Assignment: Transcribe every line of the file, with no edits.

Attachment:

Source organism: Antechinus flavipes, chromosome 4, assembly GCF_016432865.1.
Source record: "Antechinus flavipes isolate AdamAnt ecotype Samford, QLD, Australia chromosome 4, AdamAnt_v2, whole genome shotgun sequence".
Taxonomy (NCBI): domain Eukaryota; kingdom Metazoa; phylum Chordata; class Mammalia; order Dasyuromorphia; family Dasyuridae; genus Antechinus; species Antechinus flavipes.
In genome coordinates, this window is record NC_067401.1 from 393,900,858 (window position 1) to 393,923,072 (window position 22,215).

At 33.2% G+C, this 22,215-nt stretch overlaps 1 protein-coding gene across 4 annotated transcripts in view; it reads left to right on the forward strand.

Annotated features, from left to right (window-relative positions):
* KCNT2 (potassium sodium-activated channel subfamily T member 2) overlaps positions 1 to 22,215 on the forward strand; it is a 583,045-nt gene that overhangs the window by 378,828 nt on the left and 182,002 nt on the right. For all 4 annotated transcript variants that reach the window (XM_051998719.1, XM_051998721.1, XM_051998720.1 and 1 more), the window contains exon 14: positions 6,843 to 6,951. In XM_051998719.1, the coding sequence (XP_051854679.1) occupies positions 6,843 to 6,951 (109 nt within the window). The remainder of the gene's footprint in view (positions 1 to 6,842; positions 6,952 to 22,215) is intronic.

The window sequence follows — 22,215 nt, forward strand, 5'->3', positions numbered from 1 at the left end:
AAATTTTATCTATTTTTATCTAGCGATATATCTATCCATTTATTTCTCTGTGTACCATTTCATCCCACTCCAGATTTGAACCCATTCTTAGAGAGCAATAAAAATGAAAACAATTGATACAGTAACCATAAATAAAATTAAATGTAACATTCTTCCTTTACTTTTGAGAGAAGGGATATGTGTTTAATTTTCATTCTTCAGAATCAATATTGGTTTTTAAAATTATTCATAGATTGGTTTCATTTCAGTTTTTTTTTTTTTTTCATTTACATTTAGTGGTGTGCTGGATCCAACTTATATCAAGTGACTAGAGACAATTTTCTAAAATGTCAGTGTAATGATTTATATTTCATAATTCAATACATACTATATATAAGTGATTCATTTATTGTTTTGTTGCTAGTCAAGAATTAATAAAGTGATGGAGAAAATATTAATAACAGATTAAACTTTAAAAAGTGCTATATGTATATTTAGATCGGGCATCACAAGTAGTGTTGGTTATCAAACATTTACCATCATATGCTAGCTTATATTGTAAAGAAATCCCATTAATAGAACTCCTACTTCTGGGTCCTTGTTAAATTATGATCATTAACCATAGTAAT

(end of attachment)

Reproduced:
Source organism: Antechinus flavipes, chromosome 4, assembly GCF_016432865.1.
Source record: "Antechinus flavipes isolate AdamAnt ecotype Samford, QLD, Australia chromosome 4, AdamAnt_v2, whole genome shotgun sequence".
Taxonomy (NCBI): domain Eukaryota; kingdom Metazoa; phylum Chordata; class Mammalia; order Dasyuromorphia; family Dasyuridae; genus Antechinus; species Antechinus flavipes.
In genome coordinates, this window is record NC_067401.1 from 393,900,858 (window position 1) to 393,923,072 (window position 22,215).

At 33.2% G+C, this 22,215-nt stretch overlaps 1 protein-coding gene across 4 annotated transcripts in view; it reads left to right on the forward strand.

Annotated features, from left to right (window-relative positions):
* KCNT2 (potassium sodium-activated channel subfamily T member 2) overlaps positions 1 to 22,215 on the forward strand; it is a 583,045-nt gene that overhangs the window by 378,828 nt on the left and 182,002 nt on the right. For all 4 annotated transcript variants that reach the window (XM_051998719.1, XM_051998721.1, XM_051998720.1 and 1 more), the window contains exon 14: positions 6,843 to 6,951. In XM_051998719.1, the coding sequence (XP_051854679.1) occupies positions 6,843 to 6,951 (109 nt within the window). The remainder of the gene's footprint in view (positions 1 to 6,842; positions 6,952 to 22,215) is intronic.

The window sequence follows — 22,215 nt, forward strand, 5'->3', positions numbered from 1 at the left end:
AAATTTTATCTATTTTTATCTAGCGATATATCTATCCATTTATTTCTCTGTGTACCATTTCATCCCACTCCAGATTTGAACCCATTCTTAGAGAGCAATAAAAATGAAAACAATTGATACAGTAACCATAAATAAAATTAAATGTAACATTCTTCCTTTACTTTTGAGAGAAGGGATATGTGTTTAATTTTCATTCTTCAGAATCAATATTGGTTTTTAAAATTATTCATAGATTGGTTTCATTTCAGTTTTTTTTTTTTTTTCATTTACATTTAGTGGTGTGCTGGATCCAACTTATATCAAGTGACTAGAGACAATTTTCTAAAATGTCAGTGTAATGATTTATATTTCATAATTCAATACATACTATATATAAGTGATTCATTTATTGTTTTGTTGCTAGTCAAGAATTAATAAAGTGATGGAGAAAATATTAATAACAGATTAAACTTTAAAAAGTGCTATATGTATATTTAGATCGGGCATCACAAGTAGTGTTGGTTATCAAACATTTACCATCATATGCTAGCTTATATTGTAAAGAAATCCCATTAATAGAACTCCTACTTCTGGGTCCTTGTTAAATTATGATCATTAACCATAGTAAT